A snowflake advisory has been posted for all four campuses in the MU system–the university has pledged to protect speech that some may find “deeply offensive.”
The original “Commitment to Free Expression” was drafted in 2016. In the months since, the faculty councils of the four system schools–MU, University of Missouri-Kansas City, University of Missouri-St. Louis and Missouri University of Science and Technology–affirmed it. On Monday, the university announced the commitment to free speech as system-wide policy. The announcement was timed to coincide with the beginning of the school year. That it followed a week when the very idea of free speech was being challenged nationwide is fortuitous.
The MU statement contains a fair amount of boilerplate. “Freedom of expression is indispensable to a university’s ability to transmit knowledge.” Yes, of course. “Teachers and students must always remain free to inquire, to study and to evaluate, to gain new maturity and understanding; otherwise, our civilization will stagnate and die.” A noble sentiment, but one uttered everywhere, including at universities that are hostile to even milquetoast Republicans.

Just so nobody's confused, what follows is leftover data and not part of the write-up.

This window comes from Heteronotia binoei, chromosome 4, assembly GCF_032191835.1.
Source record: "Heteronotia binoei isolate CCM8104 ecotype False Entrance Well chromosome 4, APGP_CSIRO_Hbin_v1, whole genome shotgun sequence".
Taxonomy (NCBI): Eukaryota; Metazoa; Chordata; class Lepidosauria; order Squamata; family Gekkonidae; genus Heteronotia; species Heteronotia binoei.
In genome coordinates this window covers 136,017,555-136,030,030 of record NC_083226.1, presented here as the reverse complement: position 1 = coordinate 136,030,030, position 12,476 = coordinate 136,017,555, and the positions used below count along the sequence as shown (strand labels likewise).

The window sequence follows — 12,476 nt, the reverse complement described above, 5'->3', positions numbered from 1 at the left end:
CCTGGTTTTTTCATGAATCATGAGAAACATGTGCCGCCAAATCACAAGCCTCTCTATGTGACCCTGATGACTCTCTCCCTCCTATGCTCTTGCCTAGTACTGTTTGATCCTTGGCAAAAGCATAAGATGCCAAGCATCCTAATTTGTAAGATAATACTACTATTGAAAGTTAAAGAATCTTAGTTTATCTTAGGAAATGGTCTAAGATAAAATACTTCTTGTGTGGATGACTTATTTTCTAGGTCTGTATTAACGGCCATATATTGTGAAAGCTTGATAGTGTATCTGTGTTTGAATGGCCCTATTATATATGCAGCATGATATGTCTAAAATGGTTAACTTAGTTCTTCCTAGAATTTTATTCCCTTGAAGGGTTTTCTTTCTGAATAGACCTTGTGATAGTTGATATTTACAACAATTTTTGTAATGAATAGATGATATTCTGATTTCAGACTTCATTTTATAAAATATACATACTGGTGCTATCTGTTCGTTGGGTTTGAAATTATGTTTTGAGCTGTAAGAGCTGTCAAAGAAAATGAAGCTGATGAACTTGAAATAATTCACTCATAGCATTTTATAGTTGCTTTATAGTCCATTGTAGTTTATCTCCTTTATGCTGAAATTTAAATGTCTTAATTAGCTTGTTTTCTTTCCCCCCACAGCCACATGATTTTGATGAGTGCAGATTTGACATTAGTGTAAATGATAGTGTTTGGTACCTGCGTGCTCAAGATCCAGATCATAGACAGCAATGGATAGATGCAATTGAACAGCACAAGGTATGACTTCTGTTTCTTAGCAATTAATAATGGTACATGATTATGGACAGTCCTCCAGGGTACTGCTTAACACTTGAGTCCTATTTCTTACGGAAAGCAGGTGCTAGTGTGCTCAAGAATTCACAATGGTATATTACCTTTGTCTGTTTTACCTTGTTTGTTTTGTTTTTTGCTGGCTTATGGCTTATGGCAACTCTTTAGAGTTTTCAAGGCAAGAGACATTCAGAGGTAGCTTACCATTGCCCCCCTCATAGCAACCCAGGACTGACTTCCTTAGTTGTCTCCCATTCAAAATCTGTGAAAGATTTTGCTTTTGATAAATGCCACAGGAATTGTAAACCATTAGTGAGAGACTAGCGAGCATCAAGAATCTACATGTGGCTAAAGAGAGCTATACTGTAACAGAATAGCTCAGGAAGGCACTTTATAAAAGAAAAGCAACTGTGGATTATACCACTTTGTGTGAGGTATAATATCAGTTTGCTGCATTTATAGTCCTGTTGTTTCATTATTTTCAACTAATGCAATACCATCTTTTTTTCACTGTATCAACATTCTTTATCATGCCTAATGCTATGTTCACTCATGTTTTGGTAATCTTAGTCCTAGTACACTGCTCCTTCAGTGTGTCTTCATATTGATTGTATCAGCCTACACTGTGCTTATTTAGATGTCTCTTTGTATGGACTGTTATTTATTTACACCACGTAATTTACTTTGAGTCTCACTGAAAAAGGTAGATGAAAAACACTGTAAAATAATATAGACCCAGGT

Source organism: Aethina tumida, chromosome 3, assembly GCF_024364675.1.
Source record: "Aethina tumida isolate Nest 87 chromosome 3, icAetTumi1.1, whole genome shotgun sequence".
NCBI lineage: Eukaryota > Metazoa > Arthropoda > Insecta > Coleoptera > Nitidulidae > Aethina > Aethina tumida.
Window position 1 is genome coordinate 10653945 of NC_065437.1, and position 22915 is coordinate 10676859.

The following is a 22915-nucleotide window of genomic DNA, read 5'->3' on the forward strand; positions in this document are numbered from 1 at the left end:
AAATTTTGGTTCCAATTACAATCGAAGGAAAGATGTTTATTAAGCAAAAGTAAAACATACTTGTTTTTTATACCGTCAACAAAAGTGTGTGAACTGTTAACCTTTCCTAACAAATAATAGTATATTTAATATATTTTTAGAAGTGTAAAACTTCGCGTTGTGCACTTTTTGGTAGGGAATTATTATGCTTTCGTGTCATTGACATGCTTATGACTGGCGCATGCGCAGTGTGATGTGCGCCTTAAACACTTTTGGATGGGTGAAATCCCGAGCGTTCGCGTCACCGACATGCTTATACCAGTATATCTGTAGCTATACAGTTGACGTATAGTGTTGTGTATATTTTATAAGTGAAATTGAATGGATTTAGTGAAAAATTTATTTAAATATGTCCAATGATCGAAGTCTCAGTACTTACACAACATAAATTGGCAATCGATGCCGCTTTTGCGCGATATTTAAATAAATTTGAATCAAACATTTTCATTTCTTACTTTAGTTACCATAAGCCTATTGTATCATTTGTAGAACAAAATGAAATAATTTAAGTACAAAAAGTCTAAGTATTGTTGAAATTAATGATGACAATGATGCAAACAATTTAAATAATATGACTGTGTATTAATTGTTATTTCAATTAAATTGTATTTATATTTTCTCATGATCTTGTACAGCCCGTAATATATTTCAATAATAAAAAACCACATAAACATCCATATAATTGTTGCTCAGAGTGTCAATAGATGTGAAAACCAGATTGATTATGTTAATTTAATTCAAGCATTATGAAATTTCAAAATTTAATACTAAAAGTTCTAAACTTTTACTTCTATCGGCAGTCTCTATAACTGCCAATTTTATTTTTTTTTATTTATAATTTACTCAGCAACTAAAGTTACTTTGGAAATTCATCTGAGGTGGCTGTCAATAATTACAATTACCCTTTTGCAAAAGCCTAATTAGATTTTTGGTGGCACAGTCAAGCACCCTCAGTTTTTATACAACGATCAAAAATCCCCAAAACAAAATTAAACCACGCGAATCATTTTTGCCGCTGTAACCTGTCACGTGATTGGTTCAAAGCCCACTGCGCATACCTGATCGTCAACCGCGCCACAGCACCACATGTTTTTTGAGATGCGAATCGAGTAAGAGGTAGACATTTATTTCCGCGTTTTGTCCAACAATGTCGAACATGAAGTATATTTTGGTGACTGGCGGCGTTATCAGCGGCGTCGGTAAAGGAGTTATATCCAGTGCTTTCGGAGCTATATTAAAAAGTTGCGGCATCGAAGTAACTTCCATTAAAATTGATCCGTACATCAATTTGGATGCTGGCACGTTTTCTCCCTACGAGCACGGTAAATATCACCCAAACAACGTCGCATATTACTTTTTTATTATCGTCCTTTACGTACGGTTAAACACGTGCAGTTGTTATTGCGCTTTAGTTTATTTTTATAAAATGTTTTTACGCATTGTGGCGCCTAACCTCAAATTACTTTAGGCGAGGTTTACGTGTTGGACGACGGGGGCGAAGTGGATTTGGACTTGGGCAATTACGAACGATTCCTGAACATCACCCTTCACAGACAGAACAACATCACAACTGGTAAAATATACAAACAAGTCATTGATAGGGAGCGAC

The MU declaration, however, goes further. The university promises to be “uncompromising” in its efforts to promote free speech and to provide the “broadest latitude” to writers and speakers. Then comes the kicker–dear snowflake, find a safe space–“It is not the proper role of the University to attempt to shield individuals from ideas and opinions they find unwelcome, disagreeable, or even deeply offensive.”
Of course, it remains to be seen whether the university will honor its commitment. The Missourian article announcing the policy cites as examples of speakers who might be “controversial or offensive” the likes of Ben Shapiro and Milo Yiannopoulos. Shapiro is a polite, well-spoken young conservative who left the Breitbart organization rather than support Donald Trump, and Milo is a flamboyant gay provocatuer whose great sin is making fun of fat people.
Shapiro’s opinions align with those of about 60 percent of Missourians. That the Missourian would even imagine him as being “controversial or offensive” shows just how much work is needed to liberate MU from the snowflake friendly-ideologues who have captured it. That said, the Commitment to Free Expression is a good start.